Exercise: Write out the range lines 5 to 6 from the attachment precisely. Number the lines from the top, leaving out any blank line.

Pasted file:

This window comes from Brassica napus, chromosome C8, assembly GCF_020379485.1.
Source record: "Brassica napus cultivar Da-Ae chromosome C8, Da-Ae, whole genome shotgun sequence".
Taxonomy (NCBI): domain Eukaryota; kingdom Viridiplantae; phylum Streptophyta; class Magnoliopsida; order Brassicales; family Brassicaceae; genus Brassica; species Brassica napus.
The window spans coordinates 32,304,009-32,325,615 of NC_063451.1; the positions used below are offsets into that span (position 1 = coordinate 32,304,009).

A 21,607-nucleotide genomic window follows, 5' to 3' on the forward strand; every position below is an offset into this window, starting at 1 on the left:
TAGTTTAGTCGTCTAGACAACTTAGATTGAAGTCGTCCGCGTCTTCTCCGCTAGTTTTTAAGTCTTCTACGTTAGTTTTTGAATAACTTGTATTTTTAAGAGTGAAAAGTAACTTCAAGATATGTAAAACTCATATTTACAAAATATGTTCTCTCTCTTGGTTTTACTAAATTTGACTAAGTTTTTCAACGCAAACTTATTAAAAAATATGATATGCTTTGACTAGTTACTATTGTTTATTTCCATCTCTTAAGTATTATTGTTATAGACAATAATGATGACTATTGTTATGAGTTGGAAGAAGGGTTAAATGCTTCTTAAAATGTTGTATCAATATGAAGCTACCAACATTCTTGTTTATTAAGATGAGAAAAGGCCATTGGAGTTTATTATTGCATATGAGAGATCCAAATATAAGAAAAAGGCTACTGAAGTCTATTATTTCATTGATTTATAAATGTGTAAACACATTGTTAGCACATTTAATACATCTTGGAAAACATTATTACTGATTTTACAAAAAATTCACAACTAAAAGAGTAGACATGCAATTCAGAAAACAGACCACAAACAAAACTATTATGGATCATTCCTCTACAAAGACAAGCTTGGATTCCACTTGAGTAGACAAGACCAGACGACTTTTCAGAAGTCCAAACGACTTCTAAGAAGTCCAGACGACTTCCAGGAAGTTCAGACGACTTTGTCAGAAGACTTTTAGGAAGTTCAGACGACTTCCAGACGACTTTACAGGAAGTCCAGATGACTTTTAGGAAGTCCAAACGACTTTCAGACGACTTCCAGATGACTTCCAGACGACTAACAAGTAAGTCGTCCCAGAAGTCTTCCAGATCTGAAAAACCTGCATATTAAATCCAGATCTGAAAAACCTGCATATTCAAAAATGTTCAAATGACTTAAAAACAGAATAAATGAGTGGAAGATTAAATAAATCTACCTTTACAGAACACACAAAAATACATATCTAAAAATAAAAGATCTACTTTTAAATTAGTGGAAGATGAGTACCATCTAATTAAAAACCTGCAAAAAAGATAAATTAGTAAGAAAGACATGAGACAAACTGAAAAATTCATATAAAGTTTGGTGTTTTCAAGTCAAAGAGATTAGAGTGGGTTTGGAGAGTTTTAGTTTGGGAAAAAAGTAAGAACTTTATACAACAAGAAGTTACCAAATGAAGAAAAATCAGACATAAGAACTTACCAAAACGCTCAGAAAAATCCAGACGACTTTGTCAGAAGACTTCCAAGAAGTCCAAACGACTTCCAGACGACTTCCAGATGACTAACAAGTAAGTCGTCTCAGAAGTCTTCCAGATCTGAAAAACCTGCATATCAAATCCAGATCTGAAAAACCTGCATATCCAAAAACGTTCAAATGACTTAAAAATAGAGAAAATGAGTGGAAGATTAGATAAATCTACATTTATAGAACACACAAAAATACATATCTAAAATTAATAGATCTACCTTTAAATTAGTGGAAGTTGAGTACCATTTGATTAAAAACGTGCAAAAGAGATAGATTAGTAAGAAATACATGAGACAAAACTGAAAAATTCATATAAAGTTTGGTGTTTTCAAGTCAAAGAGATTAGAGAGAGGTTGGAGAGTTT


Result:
A 21,607-nucleotide genomic window follows, 5' to 3' on the forward strand; every position below is an offset into this window, starting at 1 on the left:
TAGTTTAGTCGTCTAGACAACTTAGATTGAAGTCGTCCGCGTCTTCTCCGCTAGTTTTTAAGTCTTCTACGTTAGTTTTTGAATAACTTGTATTTTTAAGAGTGAAAAGTAACTTCAAGATATGTAAAACTCATATTTACAAAATATGTTCTCTCTCTTGGTTTTACTAAATTTGACTAAGTTTTTCAACGCAAACTTATTAAAAAATATGATATGCTTTGACTAGTTACTATTGTTTATTTCCATCTCTTAAGTATTATTGTTATAGACAATAATGATGACTATTGTTATGAGTTGGAAGAAGGGTTAAATGCTTCTTAAAATGTTGTATCAATATGAAGCTACCAACATTCTTGTTTATTAAGATGAGAAAAGGCCATTGGAGTTTATTATTGCATATGAGAGATCCAAATATAAGAAAAAGGCTACTGAAGTCTATTATTTCATTGATTTATAAATGTGTAAACACATTGTTAGCACATTTAATACATCTTGGAAAACATTATTACTGATTTTACAAAAAATTCACAACTAAAAGAGTAGACATGCAATTCAGAAAACAGACCACAAACAAAACTATTATGGATCATTCCTCTACAAAGACAAGCTTGGATTCCACTTGAGTAGACAAGACCAGACGACTTTTCAGAAGTCCAAACGACTTCTAAGAAGTCCAGACGACTTCCAGGAAGTTCAGACGACTTTGTCAGAAGACTTTTAGGAAGTTCAGACGACTTCCAGACGACTTTACAGGAAGTCCAGATGACTTTTAGGAAGTCCAAACGACTTTCAGACGACTTCCAGATGACTTCCAGACGACTAACAAGTAAGTCGTCCCAGAAGTCTTCCAGATCTGAAAAACCTGCATATTAAATCCAGATCTGAAAAACCTGCATATTCAAAAATGTTCAAATGACTTAAAAACAGAATAAATGAGTGGAAGATTAAATAAATCTACCTTTACAGAACACACAAAAATACATATCTAAAAATAAAAGATCTACTTTTAAATTAGTGGAAGATGAGTACCATCTAATTAAAAACCTGCAAAAAAGATAAATTAGTAAGAAAGACATGAGACAAACTGAAAAATTCATATAAAGTTTGGTGTTTTCAAGTCAAAGAGATTAGAGTGGGTTTGGAGAGTTTTAGTTTGGGAAAAAAGTAAGAACTTTATACAACAAGAAGTTACCAAATGAAGAAAAATCAGACATAAGAACTTACCAAAACGCTCAGAAAAATCCAGACGACTTTGTCAGAAGACTTCCAAGAAGTCCAAACGACTTCCAGACGACTTCCAGATGACTAACAAGTAAGTCGTCTCAGAAGTCTTCCAGATCTGAAAAACCTGCATATCAAATCCAGATCTGAAAAACCTGCATATCCAAAAACGTTCAAATGACTTAAAAATAGAGAAAATGAGTGGAAGATTAGATAAATCTACATTTATAGAACACACAAAAATACATATCTAAAATTAATAGATCTACCTTTAAATTAGTGGAAGTTGAGTACCATTTGATTAAAAACGTGCAAAAGAGATAGATTAGTAAGAAATACATGAGACAAAACTGAAAAATTCATATAAAGTTTGGTGTTTTCAAGTCAAAGAGATTAGAGAGAGGTTGGAGAGTTT